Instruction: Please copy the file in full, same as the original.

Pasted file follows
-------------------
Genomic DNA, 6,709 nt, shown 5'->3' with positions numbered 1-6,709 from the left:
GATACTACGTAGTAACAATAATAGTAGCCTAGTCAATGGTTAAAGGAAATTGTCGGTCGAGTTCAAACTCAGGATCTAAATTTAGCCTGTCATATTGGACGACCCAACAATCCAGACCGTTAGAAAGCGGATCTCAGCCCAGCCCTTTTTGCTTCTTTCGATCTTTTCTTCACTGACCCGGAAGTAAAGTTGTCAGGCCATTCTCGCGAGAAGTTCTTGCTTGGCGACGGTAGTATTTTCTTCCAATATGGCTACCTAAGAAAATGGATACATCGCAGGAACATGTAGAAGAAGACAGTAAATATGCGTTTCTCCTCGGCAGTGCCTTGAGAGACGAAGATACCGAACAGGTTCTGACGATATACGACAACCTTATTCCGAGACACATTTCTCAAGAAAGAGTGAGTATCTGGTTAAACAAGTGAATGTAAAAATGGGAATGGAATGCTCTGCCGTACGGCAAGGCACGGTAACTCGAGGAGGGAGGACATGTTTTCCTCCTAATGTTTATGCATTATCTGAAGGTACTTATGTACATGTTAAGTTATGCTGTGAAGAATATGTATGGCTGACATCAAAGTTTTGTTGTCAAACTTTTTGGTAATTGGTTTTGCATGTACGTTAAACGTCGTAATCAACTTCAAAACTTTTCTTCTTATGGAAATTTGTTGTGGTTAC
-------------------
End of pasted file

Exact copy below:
Genomic DNA, 6,709 nt, shown 5'->3' with positions numbered 1-6,709 from the left:
GATACTACGTAGTAACAATAATAGTAGCCTAGTCAATGGTTAAAGGAAATTGTCGGTCGAGTTCAAACTCAGGATCTAAATTTAGCCTGTCATATTGGACGACCCAACAATCCAGACCGTTAGAAAGCGGATCTCAGCCCAGCCCTTTTTGCTTCTTTCGATCTTTTCTTCACTGACCCGGAAGTAAAGTTGTCAGGCCATTCTCGCGAGAAGTTCTTGCTTGGCGACGGTAGTATTTTCTTCCAATATGGCTACCTAAGAAAATGGATACATCGCAGGAACATGTAGAAGAAGACAGTAAATATGCGTTTCTCCTCGGCAGTGCCTTGAGAGACGAAGATACCGAACAGGTTCTGACGATATACGACAACCTTATTCCGAGACACATTTCTCAAGAAAGAGTGAGTATCTGGTTAAACAAGTGAATGTAAAAATGGGAATGGAATGCTCTGCCGTACGGCAAGGCACGGTAACTCGAGGAGGGAGGACATGTTTTCCTCCTAATGTTTATGCATTATCTGAAGGTACTTATGTACATGTTAAGTTATGCTGTGAAGAATATGTATGGCTGACATCAAAGTTTTGTTGTCAAACTTTTTGGTAATTGGTTTTGCATGTACGTTAAACGTCGTAATCAACTTCAAAACTTTTCTTCTTATGGAAATTTGTTGTGGTTAC